Department of Curiosities
“Department of Curiosities is rooted in an old world sensibility which needed to be expressed through the photography. We often think of the brand as a person: one who is slightly eccentric, well-traveled, a bit affected.” – Gerry Quinton
Department of Curiosities, known as a slow fashion atelier and home to Morúa and Production Mode, launches its first collection: a line of luxury lingerie and nightwear, made of Italian silks.
All items are made in-house to ensure the highest quality and ethical manufacture. The collection was inspired by the luminous women of the 1920s-1940s.
“We were intrigued by the evolution of women’s sexuality during this period of great cultural change. The roaring 20s, the Dada and Surrealist movements, women entering the workforce in large numbers… Women were owning their sensuality in a mature, sophisticated way.
The beauty ideals of this time period were strong, complicated women like Marlene Dietrich, Arletty, Kiki de Montparnasse, Josephine Baker. In contrast, so much of today’s fashion and pop culture idealizes adolescent sexuality. Not only do we find that exploitative, we also find it boring. The interior lives of adult women are much more interesting,” says co-designer Jamie Hayes.
Building on these influences, the designers commissioned renowned tattoo artist Esther Garcia to design an exclusive print for the line. The designers found a mill in the Lake Como region of Italy, which offered the perfect range of off-colors–pale, desaturated hues and faded metallics so evocative of the early 20th century.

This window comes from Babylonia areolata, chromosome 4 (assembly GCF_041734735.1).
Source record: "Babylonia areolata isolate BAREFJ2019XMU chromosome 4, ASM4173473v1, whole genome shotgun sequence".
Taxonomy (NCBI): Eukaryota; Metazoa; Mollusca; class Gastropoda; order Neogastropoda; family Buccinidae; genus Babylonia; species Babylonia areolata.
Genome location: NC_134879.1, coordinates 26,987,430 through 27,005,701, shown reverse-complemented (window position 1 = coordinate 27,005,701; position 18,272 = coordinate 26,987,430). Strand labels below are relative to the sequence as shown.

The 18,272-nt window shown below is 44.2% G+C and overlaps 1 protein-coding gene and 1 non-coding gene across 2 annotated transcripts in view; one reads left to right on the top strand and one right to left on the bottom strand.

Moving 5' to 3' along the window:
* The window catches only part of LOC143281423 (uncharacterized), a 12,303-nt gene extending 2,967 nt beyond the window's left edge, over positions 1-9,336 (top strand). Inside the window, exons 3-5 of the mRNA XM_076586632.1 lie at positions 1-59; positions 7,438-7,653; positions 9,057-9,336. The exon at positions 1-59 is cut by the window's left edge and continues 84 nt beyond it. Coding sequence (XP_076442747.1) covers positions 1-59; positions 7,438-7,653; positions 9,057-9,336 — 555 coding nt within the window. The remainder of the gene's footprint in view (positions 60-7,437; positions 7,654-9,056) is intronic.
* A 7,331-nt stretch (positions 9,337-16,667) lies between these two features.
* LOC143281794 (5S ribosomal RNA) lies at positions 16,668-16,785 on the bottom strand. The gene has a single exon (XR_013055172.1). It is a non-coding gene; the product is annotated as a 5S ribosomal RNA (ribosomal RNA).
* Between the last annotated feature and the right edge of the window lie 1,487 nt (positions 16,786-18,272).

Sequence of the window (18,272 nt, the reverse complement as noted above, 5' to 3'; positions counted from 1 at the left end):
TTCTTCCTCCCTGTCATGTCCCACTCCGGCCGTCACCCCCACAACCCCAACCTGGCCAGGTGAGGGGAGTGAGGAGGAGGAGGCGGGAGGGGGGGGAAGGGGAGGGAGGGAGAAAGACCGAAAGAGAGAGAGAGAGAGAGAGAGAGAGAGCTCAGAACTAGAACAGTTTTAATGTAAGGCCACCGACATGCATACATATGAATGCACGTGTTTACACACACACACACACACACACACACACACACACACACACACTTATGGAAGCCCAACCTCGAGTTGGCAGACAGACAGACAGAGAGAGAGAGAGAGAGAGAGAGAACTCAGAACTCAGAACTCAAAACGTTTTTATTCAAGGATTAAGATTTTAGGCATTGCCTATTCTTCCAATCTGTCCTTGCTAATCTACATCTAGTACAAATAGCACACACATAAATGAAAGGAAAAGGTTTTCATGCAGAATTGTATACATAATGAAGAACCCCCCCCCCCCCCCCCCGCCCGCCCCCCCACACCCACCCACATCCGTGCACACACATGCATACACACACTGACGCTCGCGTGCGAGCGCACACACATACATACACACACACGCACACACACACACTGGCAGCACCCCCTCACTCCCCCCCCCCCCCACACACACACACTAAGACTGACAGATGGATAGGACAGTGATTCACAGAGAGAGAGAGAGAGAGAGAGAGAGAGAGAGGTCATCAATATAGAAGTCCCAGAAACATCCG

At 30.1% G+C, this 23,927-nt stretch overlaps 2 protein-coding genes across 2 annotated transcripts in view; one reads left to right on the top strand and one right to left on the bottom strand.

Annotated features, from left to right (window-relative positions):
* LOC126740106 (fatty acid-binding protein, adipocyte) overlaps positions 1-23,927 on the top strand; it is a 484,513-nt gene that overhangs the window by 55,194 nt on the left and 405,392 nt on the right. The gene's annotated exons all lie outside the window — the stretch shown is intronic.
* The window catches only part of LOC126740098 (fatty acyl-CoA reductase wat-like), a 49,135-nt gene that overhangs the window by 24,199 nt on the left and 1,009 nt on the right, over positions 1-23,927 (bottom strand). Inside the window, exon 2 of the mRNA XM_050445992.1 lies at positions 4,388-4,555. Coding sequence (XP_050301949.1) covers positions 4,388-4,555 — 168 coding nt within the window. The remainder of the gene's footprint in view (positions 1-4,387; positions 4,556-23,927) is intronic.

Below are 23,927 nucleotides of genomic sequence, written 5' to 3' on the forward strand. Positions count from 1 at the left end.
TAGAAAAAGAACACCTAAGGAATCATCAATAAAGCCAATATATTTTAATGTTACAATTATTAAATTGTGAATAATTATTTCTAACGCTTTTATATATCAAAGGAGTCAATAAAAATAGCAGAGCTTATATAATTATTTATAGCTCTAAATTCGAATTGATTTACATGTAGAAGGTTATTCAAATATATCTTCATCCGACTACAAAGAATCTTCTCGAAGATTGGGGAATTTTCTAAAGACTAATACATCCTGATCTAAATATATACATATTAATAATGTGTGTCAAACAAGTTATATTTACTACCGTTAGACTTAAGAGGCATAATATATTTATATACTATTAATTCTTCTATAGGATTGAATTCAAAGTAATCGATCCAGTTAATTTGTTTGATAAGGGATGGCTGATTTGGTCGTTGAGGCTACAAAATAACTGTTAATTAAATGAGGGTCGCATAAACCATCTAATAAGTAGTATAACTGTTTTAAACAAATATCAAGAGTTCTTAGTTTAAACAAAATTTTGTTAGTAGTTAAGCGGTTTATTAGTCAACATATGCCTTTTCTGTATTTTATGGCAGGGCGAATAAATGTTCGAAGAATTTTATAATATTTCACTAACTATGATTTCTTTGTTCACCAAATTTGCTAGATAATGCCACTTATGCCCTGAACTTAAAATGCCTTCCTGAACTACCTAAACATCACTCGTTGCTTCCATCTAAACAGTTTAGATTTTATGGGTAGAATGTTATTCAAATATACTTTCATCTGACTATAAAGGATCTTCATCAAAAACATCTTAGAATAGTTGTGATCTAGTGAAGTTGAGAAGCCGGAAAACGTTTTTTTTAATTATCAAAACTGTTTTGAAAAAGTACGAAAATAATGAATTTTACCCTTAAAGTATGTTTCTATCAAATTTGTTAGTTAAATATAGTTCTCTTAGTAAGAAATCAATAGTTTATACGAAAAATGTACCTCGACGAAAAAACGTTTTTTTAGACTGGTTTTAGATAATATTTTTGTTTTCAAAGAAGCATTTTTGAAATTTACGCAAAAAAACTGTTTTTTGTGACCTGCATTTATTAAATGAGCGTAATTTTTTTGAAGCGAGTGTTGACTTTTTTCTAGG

The result is a dreamy, tropical print influenced by the rain forest flora of Costa Rica, where Garcia was slated to travel in order to study botanical illustration and floral arrangement, and where Quinton was born and raised.
“We choose to shoot the collection in London because Department of Curiosities is rooted in an old world sensibility which needed to be expressed through the photography. We often think of the brand as a person: one who is slightly eccentric, well-traveled, a bit affected. They certainly carry a calling card and speak with a mid-Atlantic accent—think Katherine Hepburn or Gloria Swanson. So a dilapidated,18th century Huguenot merchant’s house, nestled in the streets behind Christ Church Spitalfields made perfect sense as a location,” says Quinton.
Hayes and Quinton met while studying fashion at Columbia College. After graduation, Quinton worked in London and established her brand of corsetry, Morúa. Hayes designed for a handbag company in Chicago, and worked in Peru and China as a designer/activist in the ethical fashion movement before starting her brand, Production Mode.
The designers reconnected in 2014 when Quinton moved back to Chicago, and found shared studio space. The partnership has subsequently expanded to a concept store, which has hosted exhibitions by the League of Women Designers, a pop-up dinner, and a lecture on Sonia Delaunay given by fashion historian Caroline Bellios.
“Our goal is to raise the platform of design in Chicago. We’re not looking to New York for inspiration–instead we’re looking at smaller, more industrial cities like Antwerp, where there was less of an established infrastructure for fashion, but rents were lower and designers could take financial and creative risks. We’d like to see Chicago become a nurturing environment for emerging designers, a city that not only educates but also keeps top talent, especially at the higher end of the market,” says Quinton, who recently began teaching at the School of the Art Institute.